Facebook is restoring news to its platform in Australia, and has already reached a deal with one major media company, after the government agreed on Tuesday to last-minute changes to a proposed media content payments code.
The amendments give platforms more room and motivation to negotiate agreements with media so as to avoid having the government force payments mediation.
“Facebook has refriended
Australia,” government Treasurer Josh Frydenberg declared on Tuesday. “Australian news will be restored to the Facebook platform, and Facebook has committed to entering into good-faith
negotiations with Australian news media businesses and seeking to reach agreements to pay for content.”
Broadcast network owner Seven West Media, which earlier this month signed a content payment agreement with Google, announced Tuesday that it has now signed a letter of intent to provide news to Facebook.
Facebook has also restarted negotiations with another major Australian media company, Nine Entertainment.
Facebook shut off news in Australia last week after the country’s house of representatives passed the law, which will require social media companies to negotiate payments to media for using their content.
After negotiations between government officials and Facebook CEO Mark Zuckerberg, the law, which is expected to pass as early as Wednesday, will now take into account whether a specific digital platform has already made commercial deals with local news media companies before determining if the code should be applied formally to that platform.
The government also agreed to add two more months to a three-month mediation period to allow platforms and publishers to broker deals before they are forced to enter arbitration as a last resort, and to give platforms a month’s notice before reaching a final decision.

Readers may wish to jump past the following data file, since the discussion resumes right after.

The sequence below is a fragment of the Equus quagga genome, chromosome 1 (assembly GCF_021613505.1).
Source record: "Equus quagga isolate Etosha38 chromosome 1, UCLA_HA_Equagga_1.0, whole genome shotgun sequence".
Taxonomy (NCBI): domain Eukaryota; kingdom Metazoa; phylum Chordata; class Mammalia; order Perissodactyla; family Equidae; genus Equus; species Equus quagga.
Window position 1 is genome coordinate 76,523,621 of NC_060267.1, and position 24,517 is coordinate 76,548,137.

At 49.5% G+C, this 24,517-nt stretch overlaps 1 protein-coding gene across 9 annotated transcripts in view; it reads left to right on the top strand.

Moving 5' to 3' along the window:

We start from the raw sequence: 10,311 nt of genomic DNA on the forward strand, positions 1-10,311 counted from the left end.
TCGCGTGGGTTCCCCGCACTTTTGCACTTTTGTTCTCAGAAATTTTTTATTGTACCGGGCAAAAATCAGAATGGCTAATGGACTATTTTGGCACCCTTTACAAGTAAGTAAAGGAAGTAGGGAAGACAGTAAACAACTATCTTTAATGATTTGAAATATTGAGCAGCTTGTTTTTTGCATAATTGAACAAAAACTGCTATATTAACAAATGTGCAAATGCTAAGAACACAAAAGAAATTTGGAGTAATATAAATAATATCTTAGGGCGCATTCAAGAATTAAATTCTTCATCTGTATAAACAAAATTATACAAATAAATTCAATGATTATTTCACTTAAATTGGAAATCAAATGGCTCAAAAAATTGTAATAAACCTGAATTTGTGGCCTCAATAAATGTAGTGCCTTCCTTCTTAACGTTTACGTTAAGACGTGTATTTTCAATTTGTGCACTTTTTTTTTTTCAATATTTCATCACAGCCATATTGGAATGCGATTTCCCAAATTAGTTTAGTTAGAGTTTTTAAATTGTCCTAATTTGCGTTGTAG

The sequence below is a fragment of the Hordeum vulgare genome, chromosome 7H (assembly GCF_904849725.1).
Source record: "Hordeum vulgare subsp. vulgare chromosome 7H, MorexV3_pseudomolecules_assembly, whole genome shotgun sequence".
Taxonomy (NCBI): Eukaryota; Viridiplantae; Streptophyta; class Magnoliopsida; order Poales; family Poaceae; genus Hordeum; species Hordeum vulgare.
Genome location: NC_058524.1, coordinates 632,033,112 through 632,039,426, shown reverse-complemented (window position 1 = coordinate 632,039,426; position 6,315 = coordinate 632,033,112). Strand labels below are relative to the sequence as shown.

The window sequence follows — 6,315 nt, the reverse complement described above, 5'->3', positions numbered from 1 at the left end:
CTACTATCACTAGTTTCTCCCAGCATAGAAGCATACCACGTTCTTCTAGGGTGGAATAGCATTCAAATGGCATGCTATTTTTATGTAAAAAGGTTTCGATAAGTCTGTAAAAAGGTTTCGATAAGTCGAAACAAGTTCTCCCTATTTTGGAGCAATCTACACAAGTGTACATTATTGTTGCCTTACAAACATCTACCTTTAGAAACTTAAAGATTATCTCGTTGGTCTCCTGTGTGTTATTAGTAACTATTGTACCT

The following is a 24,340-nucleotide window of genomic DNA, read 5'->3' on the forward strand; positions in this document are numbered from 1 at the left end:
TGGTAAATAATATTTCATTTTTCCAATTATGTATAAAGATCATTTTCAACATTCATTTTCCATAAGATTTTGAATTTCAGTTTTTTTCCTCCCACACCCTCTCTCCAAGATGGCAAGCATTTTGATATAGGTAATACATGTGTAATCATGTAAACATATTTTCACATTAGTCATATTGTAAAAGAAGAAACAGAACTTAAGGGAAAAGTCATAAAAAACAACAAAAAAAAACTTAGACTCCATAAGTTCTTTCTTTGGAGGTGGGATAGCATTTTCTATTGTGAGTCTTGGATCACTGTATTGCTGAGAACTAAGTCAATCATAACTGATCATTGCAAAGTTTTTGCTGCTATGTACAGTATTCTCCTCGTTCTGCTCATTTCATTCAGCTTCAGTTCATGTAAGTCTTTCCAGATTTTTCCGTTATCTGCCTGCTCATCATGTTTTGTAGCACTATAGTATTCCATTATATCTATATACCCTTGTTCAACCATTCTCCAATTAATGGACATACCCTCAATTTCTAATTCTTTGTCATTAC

If arbitration kicks in, government-appointed arbitrators would still make a ruling, choosing one party over the other and determining a final price, with no room for middle ground, according to TheSydney Morning Herald.
The code’s non-differentiation provisions, “which could see the tech giants fined as much as $10 million for punishing news businesses that participate in the code, will also be clarified to ensure they are not triggered as a result of the publishers securing different types of deals or remuneration,” the Herald reports.
Facebook, which has been adamantly opposed to specifics of the arbitration clause, feels that the changes “will allow us to support the publishers we choose, including small and local publishers,” Campbell Brown, Facebook vice president, global partnerships, stated in a blog post.
“Going forward, the government has clarified we will retain the ability to decide if news appears on Facebook so that we won’t automatically be subject to a forced negotiation,” Brown wrote. Facebook will “continue to invest in news globally and resist efforts by media conglomerates to advance regulatory frameworks that do not take account of the true value exchange between publishers and platforms like Facebook,” he added.
The changes will serve to clarify how the bargaining code will be implemented and “add further impetus for parties to engage in commercial negotiations” to avoid triggering application of the code, the government said.